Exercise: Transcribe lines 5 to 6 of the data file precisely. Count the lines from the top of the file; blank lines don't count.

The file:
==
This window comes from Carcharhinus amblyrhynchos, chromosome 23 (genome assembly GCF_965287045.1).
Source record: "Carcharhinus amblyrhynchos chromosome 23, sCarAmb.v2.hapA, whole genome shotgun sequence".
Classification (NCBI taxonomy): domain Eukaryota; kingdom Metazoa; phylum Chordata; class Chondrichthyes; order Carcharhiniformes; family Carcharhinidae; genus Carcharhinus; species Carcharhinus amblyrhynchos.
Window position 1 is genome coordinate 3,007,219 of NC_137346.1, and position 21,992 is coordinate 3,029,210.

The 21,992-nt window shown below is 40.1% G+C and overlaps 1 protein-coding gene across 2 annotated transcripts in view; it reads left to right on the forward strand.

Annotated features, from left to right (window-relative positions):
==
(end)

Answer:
The 21,992-nt window shown below is 40.1% G+C and overlaps 1 protein-coding gene across 2 annotated transcripts in view; it reads left to right on the forward strand.

Annotated features, from left to right (window-relative positions):